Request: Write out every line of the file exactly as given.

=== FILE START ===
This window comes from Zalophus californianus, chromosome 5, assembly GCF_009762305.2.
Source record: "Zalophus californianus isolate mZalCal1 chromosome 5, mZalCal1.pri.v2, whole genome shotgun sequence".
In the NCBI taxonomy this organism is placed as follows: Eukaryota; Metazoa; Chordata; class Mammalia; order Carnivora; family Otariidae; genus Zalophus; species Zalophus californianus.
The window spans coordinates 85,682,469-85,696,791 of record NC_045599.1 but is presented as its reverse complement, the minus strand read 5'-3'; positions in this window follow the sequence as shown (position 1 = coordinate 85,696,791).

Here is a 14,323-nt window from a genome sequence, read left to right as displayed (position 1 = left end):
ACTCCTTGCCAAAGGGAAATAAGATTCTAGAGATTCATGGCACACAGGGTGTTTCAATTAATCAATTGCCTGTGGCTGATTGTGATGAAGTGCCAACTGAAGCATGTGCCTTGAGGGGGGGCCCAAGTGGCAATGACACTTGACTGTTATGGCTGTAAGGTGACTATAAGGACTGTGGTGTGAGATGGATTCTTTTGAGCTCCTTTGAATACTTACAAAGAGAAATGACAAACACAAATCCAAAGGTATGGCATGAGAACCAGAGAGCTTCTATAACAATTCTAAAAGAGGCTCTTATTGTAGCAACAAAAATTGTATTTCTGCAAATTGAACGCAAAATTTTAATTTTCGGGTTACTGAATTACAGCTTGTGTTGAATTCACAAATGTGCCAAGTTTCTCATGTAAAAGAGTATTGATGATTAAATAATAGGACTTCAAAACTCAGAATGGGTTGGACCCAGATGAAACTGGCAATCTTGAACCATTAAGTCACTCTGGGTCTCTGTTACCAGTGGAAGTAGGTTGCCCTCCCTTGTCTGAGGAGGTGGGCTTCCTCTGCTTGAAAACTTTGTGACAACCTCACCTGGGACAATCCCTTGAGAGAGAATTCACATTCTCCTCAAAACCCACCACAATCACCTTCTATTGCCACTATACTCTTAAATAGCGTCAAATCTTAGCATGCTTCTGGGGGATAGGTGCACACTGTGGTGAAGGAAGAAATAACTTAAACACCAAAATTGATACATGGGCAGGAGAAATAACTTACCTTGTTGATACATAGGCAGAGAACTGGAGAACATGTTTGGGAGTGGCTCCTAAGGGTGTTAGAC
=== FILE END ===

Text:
This window comes from Zalophus californianus, chromosome 5, assembly GCF_009762305.2.
Source record: "Zalophus californianus isolate mZalCal1 chromosome 5, mZalCal1.pri.v2, whole genome shotgun sequence".
In the NCBI taxonomy this organism is placed as follows: Eukaryota; Metazoa; Chordata; class Mammalia; order Carnivora; family Otariidae; genus Zalophus; species Zalophus californianus.
The window spans coordinates 85,682,469-85,696,791 of record NC_045599.1 but is presented as its reverse complement, the minus strand read 5'-3'; positions in this window follow the sequence as shown (position 1 = coordinate 85,696,791).

Here is a 14,323-nt window from a genome sequence, read left to right as displayed (position 1 = left end):
ACTCCTTGCCAAAGGGAAATAAGATTCTAGAGATTCATGGCACACAGGGTGTTTCAATTAATCAATTGCCTGTGGCTGATTGTGATGAAGTGCCAACTGAAGCATGTGCCTTGAGGGGGGGCCCAAGTGGCAATGACACTTGACTGTTATGGCTGTAAGGTGACTATAAGGACTGTGGTGTGAGATGGATTCTTTTGAGCTCCTTTGAATACTTACAAAGAGAAATGACAAACACAAATCCAAAGGTATGGCATGAGAACCAGAGAGCTTCTATAACAATTCTAAAAGAGGCTCTTATTGTAGCAACAAAAATTGTATTTCTGCAAATTGAACGCAAAATTTTAATTTTCGGGTTACTGAATTACAGCTTGTGTTGAATTCACAAATGTGCCAAGTTTCTCATGTAAAAGAGTATTGATGATTAAATAATAGGACTTCAAAACTCAGAATGGGTTGGACCCAGATGAAACTGGCAATCTTGAACCATTAAGTCACTCTGGGTCTCTGTTACCAGTGGAAGTAGGTTGCCCTCCCTTGTCTGAGGAGGTGGGCTTCCTCTGCTTGAAAACTTTGTGACAACCTCACCTGGGACAATCCCTTGAGAGAGAATTCACATTCTCCTCAAAACCCACCACAATCACCTTCTATTGCCACTATACTCTTAAATAGCGTCAAATCTTAGCATGCTTCTGGGGGATAGGTGCACACTGTGGTGAAGGAAGAAATAACTTAAACACCAAAATTGATACATGGGCAGGAGAAATAACTTACCTTGTTGATACATAGGCAGAGAACTGGAGAACATGTTTGGGAGTGGCTCCTAAGGGTGTTAGAC